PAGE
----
With crisis, income of microentrepreneurs falls to value close to the minimum wage

Since the coronavirus pandemic, the income of micro-entrepreneurs in Brazil has dropped to a value close to minimum wage.

39%

borrowed money to honor commitments

18%

pawned or sold an asset during the pandemic

42%

have no hope of getting out of the crisis

According to a survey we carried out in collaboration with fintech Neon and the venture capital fund Flourish, seven out of ten micro-entrepreneurs are earning below U$ 200 per month in Brazil. Before the coronavirus pandemic, the opposite situation prevailed: eight out of ten professionals earned above that amount and only one had an income below the minimum wage.

Micro-entrepreneurs had to cut expenses, with more than half cutting food consumption to adapt to the new reality. Many reported skipping dinner in lieu of a snack. Particularly hard-hit were workers such as beauticians and owners of grocery stores and snack bars, with over half having to use savings or reduce expenses to cope with the crisis.

“These numbers reveal a tragedy. This is the part of the population that will suffer the most from the effects of the crisis.”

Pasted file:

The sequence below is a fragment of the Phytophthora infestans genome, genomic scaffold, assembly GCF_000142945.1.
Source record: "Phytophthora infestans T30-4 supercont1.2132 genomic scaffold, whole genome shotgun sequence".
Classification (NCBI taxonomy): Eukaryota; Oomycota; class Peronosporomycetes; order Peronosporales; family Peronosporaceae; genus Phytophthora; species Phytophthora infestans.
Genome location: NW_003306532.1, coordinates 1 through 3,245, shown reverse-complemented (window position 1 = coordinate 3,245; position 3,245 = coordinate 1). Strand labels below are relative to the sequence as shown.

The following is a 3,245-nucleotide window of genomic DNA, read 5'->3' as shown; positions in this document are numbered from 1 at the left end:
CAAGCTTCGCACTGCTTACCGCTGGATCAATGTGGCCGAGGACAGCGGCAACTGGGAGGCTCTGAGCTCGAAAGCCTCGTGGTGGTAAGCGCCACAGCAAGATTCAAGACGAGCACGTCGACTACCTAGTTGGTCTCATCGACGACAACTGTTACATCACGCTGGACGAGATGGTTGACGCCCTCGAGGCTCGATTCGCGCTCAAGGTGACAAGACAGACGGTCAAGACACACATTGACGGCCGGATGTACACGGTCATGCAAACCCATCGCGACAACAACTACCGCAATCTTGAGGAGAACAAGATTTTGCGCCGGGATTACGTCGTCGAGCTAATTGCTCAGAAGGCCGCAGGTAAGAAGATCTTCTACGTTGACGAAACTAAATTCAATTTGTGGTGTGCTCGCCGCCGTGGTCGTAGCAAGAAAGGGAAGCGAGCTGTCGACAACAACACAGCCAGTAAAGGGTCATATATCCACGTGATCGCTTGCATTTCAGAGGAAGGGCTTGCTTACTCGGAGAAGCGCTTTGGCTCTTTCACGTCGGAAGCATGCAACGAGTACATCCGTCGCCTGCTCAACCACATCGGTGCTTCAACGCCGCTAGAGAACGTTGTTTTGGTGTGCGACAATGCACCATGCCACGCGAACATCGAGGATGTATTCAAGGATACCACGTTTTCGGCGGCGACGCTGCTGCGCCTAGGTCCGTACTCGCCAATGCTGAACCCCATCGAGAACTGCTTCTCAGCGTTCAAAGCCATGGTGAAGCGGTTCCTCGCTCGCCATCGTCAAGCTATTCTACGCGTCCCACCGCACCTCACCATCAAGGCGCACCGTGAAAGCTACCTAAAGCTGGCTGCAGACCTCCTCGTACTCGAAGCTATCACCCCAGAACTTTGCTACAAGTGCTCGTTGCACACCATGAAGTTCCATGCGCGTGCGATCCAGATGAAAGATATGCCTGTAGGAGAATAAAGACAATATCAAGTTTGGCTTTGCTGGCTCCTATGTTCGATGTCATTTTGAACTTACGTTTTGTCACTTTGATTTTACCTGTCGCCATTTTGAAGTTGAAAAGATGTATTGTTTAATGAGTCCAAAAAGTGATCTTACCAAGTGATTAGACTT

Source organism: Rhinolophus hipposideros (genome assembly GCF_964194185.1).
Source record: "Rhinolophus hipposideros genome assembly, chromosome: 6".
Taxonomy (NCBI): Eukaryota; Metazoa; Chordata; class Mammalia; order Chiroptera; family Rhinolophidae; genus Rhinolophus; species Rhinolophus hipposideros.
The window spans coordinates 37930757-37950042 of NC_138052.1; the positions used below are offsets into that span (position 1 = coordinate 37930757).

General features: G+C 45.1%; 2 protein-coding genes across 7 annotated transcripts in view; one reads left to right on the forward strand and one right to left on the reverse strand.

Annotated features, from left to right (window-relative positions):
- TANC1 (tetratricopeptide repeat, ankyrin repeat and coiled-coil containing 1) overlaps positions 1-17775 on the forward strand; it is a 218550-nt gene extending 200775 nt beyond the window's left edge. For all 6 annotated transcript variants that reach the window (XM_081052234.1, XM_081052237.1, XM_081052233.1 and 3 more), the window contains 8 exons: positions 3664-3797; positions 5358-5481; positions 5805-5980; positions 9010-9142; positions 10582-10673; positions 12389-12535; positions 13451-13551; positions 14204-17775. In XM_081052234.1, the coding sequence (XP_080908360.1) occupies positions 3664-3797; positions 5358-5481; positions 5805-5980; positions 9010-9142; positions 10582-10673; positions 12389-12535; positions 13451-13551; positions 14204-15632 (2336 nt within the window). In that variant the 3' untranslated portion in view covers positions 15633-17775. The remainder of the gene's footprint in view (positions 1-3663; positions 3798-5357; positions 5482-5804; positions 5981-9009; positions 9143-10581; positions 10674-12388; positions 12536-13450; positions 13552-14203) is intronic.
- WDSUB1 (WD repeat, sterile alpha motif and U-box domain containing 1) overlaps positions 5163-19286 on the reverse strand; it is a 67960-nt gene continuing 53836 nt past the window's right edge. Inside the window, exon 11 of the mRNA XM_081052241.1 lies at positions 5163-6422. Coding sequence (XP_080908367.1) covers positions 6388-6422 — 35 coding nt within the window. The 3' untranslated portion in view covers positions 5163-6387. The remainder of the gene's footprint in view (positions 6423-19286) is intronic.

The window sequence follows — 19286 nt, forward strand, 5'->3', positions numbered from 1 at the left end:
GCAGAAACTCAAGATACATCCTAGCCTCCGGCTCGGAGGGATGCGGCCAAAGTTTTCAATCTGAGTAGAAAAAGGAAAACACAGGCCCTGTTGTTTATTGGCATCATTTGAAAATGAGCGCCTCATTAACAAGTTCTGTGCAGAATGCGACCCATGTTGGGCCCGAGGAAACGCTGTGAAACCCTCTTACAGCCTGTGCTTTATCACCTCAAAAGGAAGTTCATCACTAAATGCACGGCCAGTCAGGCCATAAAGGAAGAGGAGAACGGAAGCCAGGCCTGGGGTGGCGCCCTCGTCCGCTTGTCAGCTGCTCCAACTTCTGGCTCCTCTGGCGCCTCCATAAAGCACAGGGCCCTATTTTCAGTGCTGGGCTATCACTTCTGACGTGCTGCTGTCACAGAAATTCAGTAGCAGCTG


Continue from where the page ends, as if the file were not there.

– Professor David Kállas

Analysis and commentary reveals that micro-entrepreneurs are one of the most vulnerable categories in Brazil due to lacking the cash reserves and access to credit held by larger companies. Unfortunately, the study revealed that many micro-entrepreneurs perceive public aid as ineffective, with most not feeling supported by the government. Despite this, micro-entrepreneurs represent a large proportion of the Brazilian GDP, having a substantial impact on the country’s economy. The article discusses further solutions adopted by various institutions in Brazil to relieve financial pressure on micro-entrepreneurs.  

Let's talk

We help you understand your social performance by listening to your customers, suppliers, employees or beneficiaries.
Get in touch

Latest Insights

Tune into The Volume, our monthly newsletter

By signing up to the 60 Decibels mailing list, you consent to your data being collected and stored in line with our privacy policy